Many of my patients first visit my practice with complaints of neck and arm pain, caused by a herniated disc. Although most episodes of neck pain are temporary, some patients experience chronic pain that ultimately requires surgery. Depending on the patient’s level of discomfort, there are two surgical options, cervical spinal fusion and disk replacement.
When cervical spinal fusion surgery is performed, the affected bones in the neck are “fused” together using bone graft material with a plate and cage, so they can heal into one healthy bone. Bone grafts can be taken from a patient’s pelvic bone, or cadaver and synthetic bone are also options.
Depending on the type of herniated disc and spinal stability, the spinal surgeon will determine the best method for surgery. These methods are anterior fusion, where the spine is operated on from the front, and posterior fusion, where the spine is operated on from the back.
After cervical spinal fusion surgery, surgeons sometimes recommend wearing a brace to support the fusion progress. This is more important after a multi-level fusion. Maturation of the fusion can take up to 12 weeks. It is important for patients to limit their physical activity level and allow the necessary time for the healing process.
Although cervical spinal fusion surgery is the most common option for surgery, an new alternative option is to undergo artificial disc replacement surgery. For this option, tests are performed to determine if a patient is a good candidate. It is a newer surgical procedure where a mobile mechanical device replaces the injured disc in the spine. The goal is to preserve motion at the operated segment of the spine. Pertaining to rehabilitation, the AAOS states, “Because bone healing is not required following an artificial disk implantation, the typical patient is encouraged to move. Early motion may translate into quicker rehabilitation and recovery.”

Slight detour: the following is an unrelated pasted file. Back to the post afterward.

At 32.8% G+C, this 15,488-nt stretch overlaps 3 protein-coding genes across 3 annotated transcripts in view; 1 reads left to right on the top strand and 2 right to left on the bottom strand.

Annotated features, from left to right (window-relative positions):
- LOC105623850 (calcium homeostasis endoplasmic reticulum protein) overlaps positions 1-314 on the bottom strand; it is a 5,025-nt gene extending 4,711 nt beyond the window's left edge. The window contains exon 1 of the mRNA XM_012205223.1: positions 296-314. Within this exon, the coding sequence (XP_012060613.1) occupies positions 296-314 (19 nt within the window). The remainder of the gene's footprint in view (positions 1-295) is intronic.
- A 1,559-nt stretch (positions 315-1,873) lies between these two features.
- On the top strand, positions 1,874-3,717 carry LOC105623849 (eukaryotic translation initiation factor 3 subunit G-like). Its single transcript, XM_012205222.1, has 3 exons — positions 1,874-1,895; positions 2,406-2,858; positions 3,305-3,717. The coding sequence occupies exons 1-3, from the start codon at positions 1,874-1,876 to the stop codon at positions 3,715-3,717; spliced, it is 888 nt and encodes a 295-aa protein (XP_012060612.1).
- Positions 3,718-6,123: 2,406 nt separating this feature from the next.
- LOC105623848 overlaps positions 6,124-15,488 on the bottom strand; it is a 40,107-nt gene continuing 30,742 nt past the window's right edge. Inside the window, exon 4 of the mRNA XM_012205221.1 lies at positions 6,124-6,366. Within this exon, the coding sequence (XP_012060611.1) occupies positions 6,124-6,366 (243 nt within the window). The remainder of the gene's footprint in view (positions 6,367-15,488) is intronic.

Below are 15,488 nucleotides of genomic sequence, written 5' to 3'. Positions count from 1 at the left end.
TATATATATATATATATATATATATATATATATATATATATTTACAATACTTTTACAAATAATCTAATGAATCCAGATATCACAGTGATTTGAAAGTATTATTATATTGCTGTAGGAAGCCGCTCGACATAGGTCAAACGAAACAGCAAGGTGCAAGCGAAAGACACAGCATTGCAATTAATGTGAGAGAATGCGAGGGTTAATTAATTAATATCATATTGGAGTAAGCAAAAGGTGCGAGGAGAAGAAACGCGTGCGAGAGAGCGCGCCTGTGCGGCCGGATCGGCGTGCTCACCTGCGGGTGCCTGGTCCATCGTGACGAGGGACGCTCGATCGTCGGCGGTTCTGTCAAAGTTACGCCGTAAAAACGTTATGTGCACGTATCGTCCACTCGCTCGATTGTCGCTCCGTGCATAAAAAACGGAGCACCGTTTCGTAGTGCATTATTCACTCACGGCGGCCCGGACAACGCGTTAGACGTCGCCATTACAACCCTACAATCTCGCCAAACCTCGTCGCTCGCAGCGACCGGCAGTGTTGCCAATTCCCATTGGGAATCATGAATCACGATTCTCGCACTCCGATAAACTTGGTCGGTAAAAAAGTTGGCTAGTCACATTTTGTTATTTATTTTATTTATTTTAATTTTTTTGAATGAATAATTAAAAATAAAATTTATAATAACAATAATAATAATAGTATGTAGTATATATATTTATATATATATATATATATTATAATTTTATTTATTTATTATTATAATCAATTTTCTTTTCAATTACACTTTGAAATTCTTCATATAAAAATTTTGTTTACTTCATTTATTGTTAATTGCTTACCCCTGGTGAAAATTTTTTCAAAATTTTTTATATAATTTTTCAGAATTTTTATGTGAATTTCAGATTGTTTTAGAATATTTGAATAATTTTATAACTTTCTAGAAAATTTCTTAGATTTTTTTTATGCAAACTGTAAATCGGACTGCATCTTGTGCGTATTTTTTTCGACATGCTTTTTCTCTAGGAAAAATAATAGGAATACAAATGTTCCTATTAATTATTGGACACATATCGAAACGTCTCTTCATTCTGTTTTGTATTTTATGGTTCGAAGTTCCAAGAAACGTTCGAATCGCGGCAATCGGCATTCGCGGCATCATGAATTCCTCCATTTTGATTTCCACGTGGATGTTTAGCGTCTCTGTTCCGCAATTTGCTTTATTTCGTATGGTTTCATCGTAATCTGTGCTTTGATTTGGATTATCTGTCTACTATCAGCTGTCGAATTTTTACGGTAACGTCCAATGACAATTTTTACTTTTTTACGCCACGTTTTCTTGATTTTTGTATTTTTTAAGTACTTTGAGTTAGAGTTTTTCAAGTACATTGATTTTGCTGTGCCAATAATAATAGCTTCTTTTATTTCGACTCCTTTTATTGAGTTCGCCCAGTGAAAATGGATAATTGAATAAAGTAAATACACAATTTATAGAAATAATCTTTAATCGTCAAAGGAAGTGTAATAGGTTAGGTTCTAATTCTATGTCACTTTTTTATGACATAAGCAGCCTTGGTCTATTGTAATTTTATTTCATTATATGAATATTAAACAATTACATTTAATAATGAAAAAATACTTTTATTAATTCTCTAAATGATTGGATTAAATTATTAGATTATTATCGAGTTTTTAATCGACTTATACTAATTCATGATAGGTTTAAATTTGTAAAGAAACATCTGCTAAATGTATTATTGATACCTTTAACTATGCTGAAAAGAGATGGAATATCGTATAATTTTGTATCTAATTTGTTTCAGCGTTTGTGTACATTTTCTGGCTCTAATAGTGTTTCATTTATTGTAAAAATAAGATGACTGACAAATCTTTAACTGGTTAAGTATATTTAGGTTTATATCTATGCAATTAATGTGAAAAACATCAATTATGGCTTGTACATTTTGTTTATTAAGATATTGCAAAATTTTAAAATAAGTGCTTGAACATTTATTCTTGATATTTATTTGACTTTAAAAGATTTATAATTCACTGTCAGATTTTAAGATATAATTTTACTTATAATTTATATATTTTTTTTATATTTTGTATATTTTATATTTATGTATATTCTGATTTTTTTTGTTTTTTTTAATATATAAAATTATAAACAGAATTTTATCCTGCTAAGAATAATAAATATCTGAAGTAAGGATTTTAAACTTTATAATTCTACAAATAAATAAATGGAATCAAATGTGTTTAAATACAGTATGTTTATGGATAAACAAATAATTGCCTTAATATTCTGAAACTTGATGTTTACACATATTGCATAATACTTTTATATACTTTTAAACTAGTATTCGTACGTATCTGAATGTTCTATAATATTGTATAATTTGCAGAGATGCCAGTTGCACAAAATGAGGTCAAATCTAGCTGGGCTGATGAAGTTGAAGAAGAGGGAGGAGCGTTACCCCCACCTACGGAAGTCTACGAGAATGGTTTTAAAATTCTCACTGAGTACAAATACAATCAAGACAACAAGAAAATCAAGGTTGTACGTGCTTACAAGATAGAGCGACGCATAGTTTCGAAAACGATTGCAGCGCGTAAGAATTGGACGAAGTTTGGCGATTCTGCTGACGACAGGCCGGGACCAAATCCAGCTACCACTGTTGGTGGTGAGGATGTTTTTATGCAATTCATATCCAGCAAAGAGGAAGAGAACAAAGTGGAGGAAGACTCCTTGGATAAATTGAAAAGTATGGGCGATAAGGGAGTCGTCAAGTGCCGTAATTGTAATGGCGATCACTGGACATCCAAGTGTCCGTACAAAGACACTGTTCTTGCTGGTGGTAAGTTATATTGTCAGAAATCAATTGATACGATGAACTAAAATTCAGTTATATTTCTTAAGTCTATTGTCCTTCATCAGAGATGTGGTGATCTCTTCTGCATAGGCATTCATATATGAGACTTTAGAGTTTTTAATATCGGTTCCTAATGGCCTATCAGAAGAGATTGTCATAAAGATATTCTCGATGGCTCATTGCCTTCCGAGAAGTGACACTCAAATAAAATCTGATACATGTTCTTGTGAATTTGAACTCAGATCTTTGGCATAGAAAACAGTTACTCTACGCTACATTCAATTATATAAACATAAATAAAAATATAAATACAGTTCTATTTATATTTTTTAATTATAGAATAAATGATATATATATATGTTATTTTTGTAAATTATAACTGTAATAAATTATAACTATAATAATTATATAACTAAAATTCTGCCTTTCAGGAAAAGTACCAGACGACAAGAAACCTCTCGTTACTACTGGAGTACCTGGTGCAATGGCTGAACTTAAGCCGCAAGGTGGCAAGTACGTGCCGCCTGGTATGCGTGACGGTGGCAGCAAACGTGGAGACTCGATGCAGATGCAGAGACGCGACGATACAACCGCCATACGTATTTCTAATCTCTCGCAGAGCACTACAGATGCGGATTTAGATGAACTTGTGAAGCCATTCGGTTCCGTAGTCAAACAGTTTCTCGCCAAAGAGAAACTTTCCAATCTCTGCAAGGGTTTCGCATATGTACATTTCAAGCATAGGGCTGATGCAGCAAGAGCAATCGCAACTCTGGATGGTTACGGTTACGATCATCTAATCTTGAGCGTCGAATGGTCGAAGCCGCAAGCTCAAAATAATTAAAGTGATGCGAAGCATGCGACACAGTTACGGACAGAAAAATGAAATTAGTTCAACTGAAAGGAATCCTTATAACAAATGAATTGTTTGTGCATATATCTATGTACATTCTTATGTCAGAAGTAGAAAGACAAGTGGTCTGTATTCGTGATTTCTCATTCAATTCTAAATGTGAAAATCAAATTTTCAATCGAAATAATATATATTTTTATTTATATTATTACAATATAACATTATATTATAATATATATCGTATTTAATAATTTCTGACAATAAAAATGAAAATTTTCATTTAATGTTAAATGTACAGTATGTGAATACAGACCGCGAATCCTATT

As with any surgical procedure, there are pros and cons for the patient and doctor to consider, depending on the patient’s condition. Although artificial disk replacement surgery provides patients with increased mobility in a shorter period of time, and seems like a great option, there is also the possibility of the mechanical device deteriorating over time. To that point, we always keep the patient’s particular cause of pain, as well as their lifestyle choices, in mind when recommending surgery. Treatment success is dependent on an open and honest conversation with my patients.
I will be discussing Cervical Disc Replacement on an academic panel for the American Academy of Orthopaedic Surgeons course on May 3, 2013. The course is called “Top Orthopaedic Controversies.” For more information on cervical spinal fusion and artificial disk replacement surgeries, please visit the “OrthoInfo” page on the American Academy of Orthopaedic Surgeons website; at http://orthoinfo.aaos.org/.